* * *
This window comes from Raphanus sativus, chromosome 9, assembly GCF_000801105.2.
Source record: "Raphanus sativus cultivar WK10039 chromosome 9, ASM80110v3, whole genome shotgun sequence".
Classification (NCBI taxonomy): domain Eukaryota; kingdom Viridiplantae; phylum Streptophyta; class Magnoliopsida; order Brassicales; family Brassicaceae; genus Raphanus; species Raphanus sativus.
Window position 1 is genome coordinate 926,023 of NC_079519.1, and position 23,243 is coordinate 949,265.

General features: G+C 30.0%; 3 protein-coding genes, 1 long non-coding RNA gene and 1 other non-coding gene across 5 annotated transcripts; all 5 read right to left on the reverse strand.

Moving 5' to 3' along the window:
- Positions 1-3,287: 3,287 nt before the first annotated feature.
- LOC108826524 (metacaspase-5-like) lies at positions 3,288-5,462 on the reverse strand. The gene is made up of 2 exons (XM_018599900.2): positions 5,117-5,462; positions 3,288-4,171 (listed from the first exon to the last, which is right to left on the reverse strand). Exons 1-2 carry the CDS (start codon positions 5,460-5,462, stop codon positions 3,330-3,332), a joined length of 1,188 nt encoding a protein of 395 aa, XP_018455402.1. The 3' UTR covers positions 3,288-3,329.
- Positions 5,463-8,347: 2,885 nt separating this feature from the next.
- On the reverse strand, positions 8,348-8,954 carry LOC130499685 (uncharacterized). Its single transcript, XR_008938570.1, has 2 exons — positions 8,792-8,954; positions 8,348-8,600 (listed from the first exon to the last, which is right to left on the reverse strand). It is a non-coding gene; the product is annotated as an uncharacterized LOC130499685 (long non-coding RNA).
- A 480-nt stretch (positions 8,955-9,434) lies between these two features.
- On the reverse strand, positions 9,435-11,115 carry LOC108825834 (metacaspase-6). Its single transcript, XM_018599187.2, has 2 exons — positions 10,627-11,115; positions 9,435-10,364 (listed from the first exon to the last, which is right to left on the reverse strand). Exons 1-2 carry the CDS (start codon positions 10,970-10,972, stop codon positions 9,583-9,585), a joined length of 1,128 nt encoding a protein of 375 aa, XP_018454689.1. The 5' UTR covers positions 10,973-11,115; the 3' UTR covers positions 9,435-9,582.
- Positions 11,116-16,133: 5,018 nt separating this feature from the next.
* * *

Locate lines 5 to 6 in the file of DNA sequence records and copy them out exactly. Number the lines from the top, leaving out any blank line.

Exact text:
General features: G+C 30.0%; 3 protein-coding genes, 1 long non-coding RNA gene and 1 other non-coding gene across 5 annotated transcripts; all 5 read right to left on the reverse strand.

Moving 5' to 3' along the window: